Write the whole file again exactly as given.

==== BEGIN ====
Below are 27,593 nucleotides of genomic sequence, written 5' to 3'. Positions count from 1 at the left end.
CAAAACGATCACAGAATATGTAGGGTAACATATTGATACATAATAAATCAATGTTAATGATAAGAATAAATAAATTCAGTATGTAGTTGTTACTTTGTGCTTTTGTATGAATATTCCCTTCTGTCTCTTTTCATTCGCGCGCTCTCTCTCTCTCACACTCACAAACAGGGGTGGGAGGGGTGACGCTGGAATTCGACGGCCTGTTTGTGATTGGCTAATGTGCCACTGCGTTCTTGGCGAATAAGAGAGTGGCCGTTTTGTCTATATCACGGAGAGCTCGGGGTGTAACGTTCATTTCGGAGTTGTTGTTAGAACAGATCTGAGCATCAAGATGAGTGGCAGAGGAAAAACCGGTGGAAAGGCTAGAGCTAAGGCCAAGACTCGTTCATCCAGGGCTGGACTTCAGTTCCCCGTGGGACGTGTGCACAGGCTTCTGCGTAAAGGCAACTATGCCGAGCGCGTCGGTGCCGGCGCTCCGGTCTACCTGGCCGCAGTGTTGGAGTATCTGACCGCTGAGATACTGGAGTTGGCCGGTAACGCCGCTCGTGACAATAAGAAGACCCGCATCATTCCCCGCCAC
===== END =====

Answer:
Below are 27,593 nucleotides of genomic sequence, written 5' to 3'. Positions count from 1 at the left end.
CAAAACGATCACAGAATATGTAGGGTAACATATTGATACATAATAAATCAATGTTAATGATAAGAATAAATAAATTCAGTATGTAGTTGTTACTTTGTGCTTTTGTATGAATATTCCCTTCTGTCTCTTTTCATTCGCGCGCTCTCTCTCTCTCACACTCACAAACAGGGGTGGGAGGGGTGACGCTGGAATTCGACGGCCTGTTTGTGATTGGCTAATGTGCCACTGCGTTCTTGGCGAATAAGAGAGTGGCCGTTTTGTCTATATCACGGAGAGCTCGGGGTGTAACGTTCATTTCGGAGTTGTTGTTAGAACAGATCTGAGCATCAAGATGAGTGGCAGAGGAAAAACCGGTGGAAAGGCTAGAGCTAAGGCCAAGACTCGTTCATCCAGGGCTGGACTTCAGTTCCCCGTGGGACGTGTGCACAGGCTTCTGCGTAAAGGCAACTATGCCGAGCGCGTCGGTGCCGGCGCTCCGGTCTACCTGGCCGCAGTGTTGGAGTATCTGACCGCTGAGATACTGGAGTTGGCCGGTAACGCCGCTCGTGACAATAAGAAGACCCGCATCATTCCCCGCCAC